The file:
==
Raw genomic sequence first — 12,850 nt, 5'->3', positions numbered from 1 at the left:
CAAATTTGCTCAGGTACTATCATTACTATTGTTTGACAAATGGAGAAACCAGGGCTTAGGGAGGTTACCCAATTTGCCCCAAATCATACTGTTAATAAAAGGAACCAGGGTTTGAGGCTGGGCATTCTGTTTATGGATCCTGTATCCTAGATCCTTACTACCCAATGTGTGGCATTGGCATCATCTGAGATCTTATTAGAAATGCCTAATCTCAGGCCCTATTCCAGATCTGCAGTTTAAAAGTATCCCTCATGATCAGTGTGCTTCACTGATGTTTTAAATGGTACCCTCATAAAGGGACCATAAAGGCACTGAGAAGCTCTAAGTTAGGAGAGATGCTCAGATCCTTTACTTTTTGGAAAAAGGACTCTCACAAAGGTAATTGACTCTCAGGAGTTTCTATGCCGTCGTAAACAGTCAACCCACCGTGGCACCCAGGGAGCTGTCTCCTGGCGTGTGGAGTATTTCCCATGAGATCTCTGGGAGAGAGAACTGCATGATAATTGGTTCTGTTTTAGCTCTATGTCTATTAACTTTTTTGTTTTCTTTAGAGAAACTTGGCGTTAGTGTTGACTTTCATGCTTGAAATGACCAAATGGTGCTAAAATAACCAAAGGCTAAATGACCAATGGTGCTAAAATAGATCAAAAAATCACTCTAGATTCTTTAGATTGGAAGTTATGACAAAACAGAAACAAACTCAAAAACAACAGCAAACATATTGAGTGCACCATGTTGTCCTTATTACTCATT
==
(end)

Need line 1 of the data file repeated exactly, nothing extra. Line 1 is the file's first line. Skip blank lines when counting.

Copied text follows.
Raw genomic sequence first — 12,850 nt, 5'->3', positions numbered from 1 at the left: